Memo to Kejriwal
- Matter is serious, will take action against Bhagwat Mann: Speaker
- Hooliganism going on in name of gau raksha: Gujarat Chief Secretary
- Adarsh Society case: SC stays demolition, asks Defence Ministry to 'secure' building
- SC to hear plea seeking Governor's rule in Jammu and Kashmir
- ED slaps money laundering case against former Haryana CM BS Hooda
New political parties in India face structural and ethical hurdles
The efforts of a group of India Against Corruption workers to float a new political party have generated a lively debate. Opinions vary from unrestrained romanticism to unyielding cynicism. But it will be productive to go beyond personalities and power games.
Why is there political unrest and disquiet in the country? There is a sense of foreboding among all thinking citizens. Politics is too polarised. There is a great churn, evidenced by the rejection of both the Congress and the BJP in recent state polls. Parties are forced to rely on criminals, dynasties or money bags for funding. Corruption is rampant. Reckless populism is hurting the exchequer. Infrastructure is in a shambles, stunting economic growth. The fiscal deficit is out of control. Governments and parties seem to be powerless to arrest the drift and there are grounds for serious concern.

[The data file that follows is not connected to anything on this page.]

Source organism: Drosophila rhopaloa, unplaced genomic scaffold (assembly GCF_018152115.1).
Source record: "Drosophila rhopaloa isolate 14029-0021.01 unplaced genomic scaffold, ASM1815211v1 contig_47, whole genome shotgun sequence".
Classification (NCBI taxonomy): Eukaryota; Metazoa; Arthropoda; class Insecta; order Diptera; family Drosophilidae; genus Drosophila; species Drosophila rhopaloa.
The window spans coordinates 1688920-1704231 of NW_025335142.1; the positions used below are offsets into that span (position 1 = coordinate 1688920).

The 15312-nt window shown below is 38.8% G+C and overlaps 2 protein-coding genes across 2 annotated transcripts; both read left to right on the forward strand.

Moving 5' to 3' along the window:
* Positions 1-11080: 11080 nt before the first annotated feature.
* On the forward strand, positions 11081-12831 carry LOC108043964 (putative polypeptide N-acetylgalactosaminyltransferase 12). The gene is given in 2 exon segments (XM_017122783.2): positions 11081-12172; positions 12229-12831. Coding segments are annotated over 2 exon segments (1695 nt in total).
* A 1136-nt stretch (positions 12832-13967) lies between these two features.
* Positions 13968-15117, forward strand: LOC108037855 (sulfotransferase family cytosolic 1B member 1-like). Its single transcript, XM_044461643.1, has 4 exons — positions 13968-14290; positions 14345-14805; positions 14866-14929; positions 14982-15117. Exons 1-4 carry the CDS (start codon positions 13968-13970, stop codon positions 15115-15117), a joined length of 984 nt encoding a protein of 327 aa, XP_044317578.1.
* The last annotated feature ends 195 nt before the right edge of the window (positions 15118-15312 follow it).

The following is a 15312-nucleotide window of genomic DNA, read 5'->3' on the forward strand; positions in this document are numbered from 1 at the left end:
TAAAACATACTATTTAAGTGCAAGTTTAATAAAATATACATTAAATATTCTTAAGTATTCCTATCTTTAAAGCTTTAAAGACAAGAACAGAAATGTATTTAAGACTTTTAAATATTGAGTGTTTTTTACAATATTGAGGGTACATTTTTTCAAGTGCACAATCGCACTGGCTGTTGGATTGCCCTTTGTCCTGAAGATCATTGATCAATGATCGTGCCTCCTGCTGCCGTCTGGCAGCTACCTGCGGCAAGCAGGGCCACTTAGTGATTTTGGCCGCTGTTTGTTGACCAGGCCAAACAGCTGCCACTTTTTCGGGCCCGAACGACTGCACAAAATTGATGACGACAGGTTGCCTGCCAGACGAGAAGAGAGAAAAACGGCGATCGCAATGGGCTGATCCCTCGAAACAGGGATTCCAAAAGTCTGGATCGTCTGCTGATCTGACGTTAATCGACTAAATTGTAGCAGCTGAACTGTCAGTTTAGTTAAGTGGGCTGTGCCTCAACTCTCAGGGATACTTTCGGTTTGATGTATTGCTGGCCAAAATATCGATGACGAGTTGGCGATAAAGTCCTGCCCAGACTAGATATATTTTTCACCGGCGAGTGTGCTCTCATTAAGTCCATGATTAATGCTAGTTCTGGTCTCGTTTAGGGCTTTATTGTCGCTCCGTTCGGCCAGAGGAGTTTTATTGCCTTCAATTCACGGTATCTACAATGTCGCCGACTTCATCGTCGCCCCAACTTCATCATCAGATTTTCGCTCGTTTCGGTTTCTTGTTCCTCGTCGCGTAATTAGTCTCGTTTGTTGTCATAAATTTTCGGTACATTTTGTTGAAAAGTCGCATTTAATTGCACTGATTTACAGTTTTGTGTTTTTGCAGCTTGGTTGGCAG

What do we, as a nation, need to do to address this crisis? We need to mobilise the middle classes and the youth, who are shunning politics, into meaningful political activity. True politics is vital to reconcile conflicting interests in society, make rational choices, allocate resources wisely and enlist public support in nation-building. At the very least, we need to make ethical politics sustainable. Education, skills and employment must be at the core of our governance if we are to end discrimination by birth and poverty. We need to empower local governments and give people at the community level the opportunity to make a difference.
We need to address the challenge of short-term populism versus long-term public good. In a democratic society, there is a political price to pay for pursuing rational and sound public policies. If our quest for votes at any cost leads to short-term maximisation and instant gratification, we will be enjoying tomorrow's fruits today, endangering the future. All parties must agree on the role of state in a modern society. No matter which party is in power, we need a clear sense of purpose and direction as a society. Parties should provide the platform and politics is the process to achieve this. It is because politics, which ought to be the solution to the nation's crises, has become the problem itself that we are in a quandary.